Antithrombotic Therapy Use at Discharge and 1 Year in Patients With Atrial Fibrillation and Acute Stroke: Results From the AVAIL Registry

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Abstract

Background and Purpose—

Current American Heart Association/American Stroke Association guidelines identify warfarin use as a class IA indication in patients with atrial fibrillation (AF) and ischemic stroke (IS) or transient ischemic attack (TIA). However, few studies have examined factors associated with long-term antithrombotic therapy use in IS/TIA patients with AF.

Methods—

We utilized the Get With The Guidelines–Stroke national quality improvement registry and the Adherence eValuation After Ischemic Stroke Longitudinal (AVAIL) Registry to examine patterns of antithrombotic use at discharge and at 12 months in IS/TIA patients with AF. A multivariate logistic regression model was developed to identify predictors of warfarin use in this patient population at 12 months.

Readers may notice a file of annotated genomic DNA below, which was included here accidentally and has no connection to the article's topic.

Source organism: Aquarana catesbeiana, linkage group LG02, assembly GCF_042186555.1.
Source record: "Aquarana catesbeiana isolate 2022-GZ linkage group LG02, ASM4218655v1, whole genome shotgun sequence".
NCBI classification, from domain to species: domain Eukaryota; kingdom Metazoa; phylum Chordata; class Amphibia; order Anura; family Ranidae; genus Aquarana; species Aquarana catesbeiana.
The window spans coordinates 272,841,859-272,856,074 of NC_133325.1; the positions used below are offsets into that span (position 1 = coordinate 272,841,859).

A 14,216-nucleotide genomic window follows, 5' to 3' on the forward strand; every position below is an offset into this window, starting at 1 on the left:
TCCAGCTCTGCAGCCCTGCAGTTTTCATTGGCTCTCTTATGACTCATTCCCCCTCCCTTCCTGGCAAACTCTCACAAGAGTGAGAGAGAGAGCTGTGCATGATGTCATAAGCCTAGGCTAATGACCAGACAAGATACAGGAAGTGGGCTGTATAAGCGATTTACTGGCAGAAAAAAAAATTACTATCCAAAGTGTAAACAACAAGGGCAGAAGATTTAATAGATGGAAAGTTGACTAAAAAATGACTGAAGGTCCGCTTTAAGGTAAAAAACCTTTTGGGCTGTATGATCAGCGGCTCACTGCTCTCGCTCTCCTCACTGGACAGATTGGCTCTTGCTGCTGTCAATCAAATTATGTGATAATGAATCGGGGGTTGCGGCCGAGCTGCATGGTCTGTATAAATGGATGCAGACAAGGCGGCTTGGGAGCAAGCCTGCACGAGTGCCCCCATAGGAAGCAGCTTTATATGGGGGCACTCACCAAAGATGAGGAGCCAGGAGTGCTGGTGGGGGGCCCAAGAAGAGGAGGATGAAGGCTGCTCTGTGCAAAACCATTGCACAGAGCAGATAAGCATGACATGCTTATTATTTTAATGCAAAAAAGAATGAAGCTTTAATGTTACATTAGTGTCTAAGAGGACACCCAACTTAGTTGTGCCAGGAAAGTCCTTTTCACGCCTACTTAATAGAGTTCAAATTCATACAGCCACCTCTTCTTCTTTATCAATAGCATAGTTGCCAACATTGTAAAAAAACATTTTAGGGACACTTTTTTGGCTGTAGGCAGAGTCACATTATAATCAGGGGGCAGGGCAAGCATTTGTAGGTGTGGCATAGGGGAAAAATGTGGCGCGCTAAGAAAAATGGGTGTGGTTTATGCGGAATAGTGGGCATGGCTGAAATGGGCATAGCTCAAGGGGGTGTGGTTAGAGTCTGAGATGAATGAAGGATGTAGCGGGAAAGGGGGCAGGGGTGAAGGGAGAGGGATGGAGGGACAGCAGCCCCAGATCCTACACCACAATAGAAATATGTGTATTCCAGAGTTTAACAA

Results—

Of the 2460 IS/TIA patients, 291 (11.8%) had AF, of which 5.5% of patients were discharged on aspirin alone, 49.1% on warfarin alone, 1.4% on clopidogrel alone, 34.7% on warfarin plus aspirin, 2.1% on aspirin plus clopidogrel, and 1.0% on aspirin plus clopidogrel plus warfarin. Paradoxically, there was a decrease in the rate of warfarin use in patients with a CHADS2 score >3. The only factor associated with warfarin use at 12-month follow-up was male gender (adjusted odds ratio, 2.27; confidence interval, 1.22–4.35; P=0.01).

Conclusions—

Overall, the use of warfarin therapy is high at discharge in IS/TIA patients with AF; however, there was a decrease in the rate of warfarin use in patients with a CHADS2 score >3. Compared to women, men were more likely to be on warfarin at 1 year after the index stroke event. Therefore, opportunities exist to improve antithrombotic use in all IS/TIA patients with AF.

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